TEFLSPEAK-G and the Idea of Encouraging Improvised Speech in the EFL Classroom (9)

posted by Jürgen Kurtz, Karlsruhe University of Education, Germany

Why is improvised speaking important and valuable? How can it be incorporated into foreign language classroom practice in a systematic way? Focusing on English language teaching, Davies & Pearse (2000: 82-84) point out that in order to “develop the ability to participate effectively in interactions outside the classroom”, learners need to be accustomed to “combining listening and speaking in real time”, because “in natural listening-speaking situations the listeners must be able to handle [..] shifts of topic and unpredictable language in listening, and then they must be able to improvise their responses.”

In The Cambridge Guide to Teaching English to Speakers of Other Languages (Carter & Nunan 2001), Bygate (2001: 18) underlines the importance of improvisation as well, emphasizing that “improvised speech needs practice, but around some content familiarity.”

Lack of familiarity with content is of course not the only barrier to unscripted, increasingly self-regulated improvised speaking, i.e. to developing learners’ target language participatory abilities in secondary school foreign language classrooms. There is rather a whole range of potential barriers that may impede the development of spontaneous and flexible target language production in institutional settings, for instance:

  • lack of creativity, flexibility and balance in the overall instructional design (focus on form versus focus on meaning; language as system versus language in use; scripted versus unscripted teaching; whole class, teacher-led discourse versus small-group, learner-led discourse; planned (largely predictable) versus unplanned (incidental, spontaneous, largely unpredictable) interaction in the target language;
  • overaccomodation of teacher talk (TEFLSPEAK) combined with a forced immediacy of learner contributions in traditional IRF-sequences; textbook dependency and overuse / misuse; one-sidedness of error-treatment (because learners are viewed as deficient, and not primarily as successful communicators);
  • thematic content failing to attract learners’ communicative interests (why should foreign language learners say anything, if there is nothing interesting to talk about from their perspective?);
  • high level of speaking anxiety in the classroom; lack of learners’ self-confidence; lack of social cohesion inhibiting target language negotiation of meaning and lively peer-to-peer interaction;
  • overemphasis of traditional PPP (presentation – practice – production) procedures; reduction of learners’ production to a disadvantageous minimum;
  • overadjustment of target language production activities to test requirements and standardized test items (i.e. teaching to the test); lack of distinction between language learning versus language assessment activities and tasks – which, in my view, is a shortcoming in current empirical SLA research as well, resulting in serious problems concerning the ecological validity of some of the findings);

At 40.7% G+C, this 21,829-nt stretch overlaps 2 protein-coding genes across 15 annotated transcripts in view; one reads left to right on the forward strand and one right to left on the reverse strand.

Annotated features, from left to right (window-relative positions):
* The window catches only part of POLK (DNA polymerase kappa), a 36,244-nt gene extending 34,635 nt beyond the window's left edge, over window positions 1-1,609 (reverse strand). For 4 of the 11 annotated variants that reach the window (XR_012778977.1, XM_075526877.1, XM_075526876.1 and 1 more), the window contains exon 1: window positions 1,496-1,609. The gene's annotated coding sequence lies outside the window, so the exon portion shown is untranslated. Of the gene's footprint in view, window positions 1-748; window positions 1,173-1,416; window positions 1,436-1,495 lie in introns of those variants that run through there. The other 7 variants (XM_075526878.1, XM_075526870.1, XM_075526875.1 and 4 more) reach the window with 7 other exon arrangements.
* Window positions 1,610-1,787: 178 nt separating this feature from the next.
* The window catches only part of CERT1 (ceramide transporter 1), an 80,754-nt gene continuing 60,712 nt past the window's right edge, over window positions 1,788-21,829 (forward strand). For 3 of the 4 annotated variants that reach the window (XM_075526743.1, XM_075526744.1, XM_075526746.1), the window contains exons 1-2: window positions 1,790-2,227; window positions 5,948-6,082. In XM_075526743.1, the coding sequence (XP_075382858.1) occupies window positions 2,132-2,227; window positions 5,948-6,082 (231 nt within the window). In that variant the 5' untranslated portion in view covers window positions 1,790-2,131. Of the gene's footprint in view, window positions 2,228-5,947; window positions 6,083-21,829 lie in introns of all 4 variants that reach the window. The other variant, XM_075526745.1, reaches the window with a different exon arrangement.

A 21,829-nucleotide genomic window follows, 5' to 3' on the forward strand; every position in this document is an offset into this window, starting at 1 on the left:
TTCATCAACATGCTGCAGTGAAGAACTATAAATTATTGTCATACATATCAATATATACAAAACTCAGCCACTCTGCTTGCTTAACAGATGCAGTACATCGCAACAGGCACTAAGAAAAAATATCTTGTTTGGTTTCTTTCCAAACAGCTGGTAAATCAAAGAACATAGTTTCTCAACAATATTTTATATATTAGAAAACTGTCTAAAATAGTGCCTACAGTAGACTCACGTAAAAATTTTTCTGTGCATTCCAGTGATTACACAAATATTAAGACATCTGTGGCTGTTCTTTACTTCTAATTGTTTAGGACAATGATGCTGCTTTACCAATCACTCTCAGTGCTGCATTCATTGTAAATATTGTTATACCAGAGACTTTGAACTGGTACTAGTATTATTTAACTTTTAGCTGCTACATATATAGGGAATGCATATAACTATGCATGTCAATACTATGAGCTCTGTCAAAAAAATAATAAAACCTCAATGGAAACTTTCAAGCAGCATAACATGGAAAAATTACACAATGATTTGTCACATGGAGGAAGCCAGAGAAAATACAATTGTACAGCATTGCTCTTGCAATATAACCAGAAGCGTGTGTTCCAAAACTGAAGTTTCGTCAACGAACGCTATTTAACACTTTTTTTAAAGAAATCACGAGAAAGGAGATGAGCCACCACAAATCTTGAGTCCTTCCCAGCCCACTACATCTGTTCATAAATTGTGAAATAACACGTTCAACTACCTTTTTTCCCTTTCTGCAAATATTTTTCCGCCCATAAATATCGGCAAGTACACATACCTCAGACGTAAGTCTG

• uncontrolled use of the mother tongue, especially in learner-led, small group activities (see Butzkamm’s comment and his recommendations on this blog).

The “cultivation of the speaking skill”, as Rivers (1968/81: 94) put it forty years ago, takes time and patience. Next to and in combination with intercultural learning in institutional contexts, it is probably the most difficult challenge foreign language teachers are faced with in the Internet Age. Remembering what Rivers (1968/81: 246) wrote about this important aspect of learning is by no means anachronistic or inconsistent with modern foreign language education in the 21st century:

“The flowering of natural language use will come in its own time; it cannot be forced. When students begin to interact naturally, if only for a few minutes, we must be quick to recognize the change and let the natural interaction take over until its energy is spent. Being able to withdraw and leave students space and room to take over and learn through their own activity is the mark of the real teacher.”

However, qualitative research on improvised speaking indicates that EFL teachers can do a lot more to encourage learners actively to speak freely. Improvisational enactments can help to foster flexible target language production beyond incidental classroom speaking, if they are integrated into (well-balanced) classroom practice as early as possible and, above all, on a regular basis.

Bygate, Martin (2001), “Speaking.” In: Carter, Ronald & Nunan, David (2001). The Cambridge Guide to Teaching English to Speakers of Other Languages. Cambridge: Cambridge University Press, 14-20.

Davies, Paul & Pearse, Eric (2000). Success in English Teaching. Oxford: Oxford University Press.

Rivers, Wilga (1981). Teaching Foreign Language Skills. Chicago and London: The University of Chicago Press (first edition 1968).

Kurtz, Jürgen (2001). Improvisierendes Sprechen im Fremdsprachenunterricht. [Improvised Speaking in the Foreign Language Classroom]. Eine Untersuchung zur Entwicklung spontansprachlicher Handlungskompetenz in der Zielsprache. Tübingen: Narr. [also available at Google books].


2 responses to “TEFLSPEAK-G and the Idea of Encouraging Improvised Speech in the EFL Classroom (9)

  1. Katja Bönninghoff

    Is there any article on phonemic reading on your blog?

  2. Dear Katja,

    No, sorry, would you like to post one? Please let me know.

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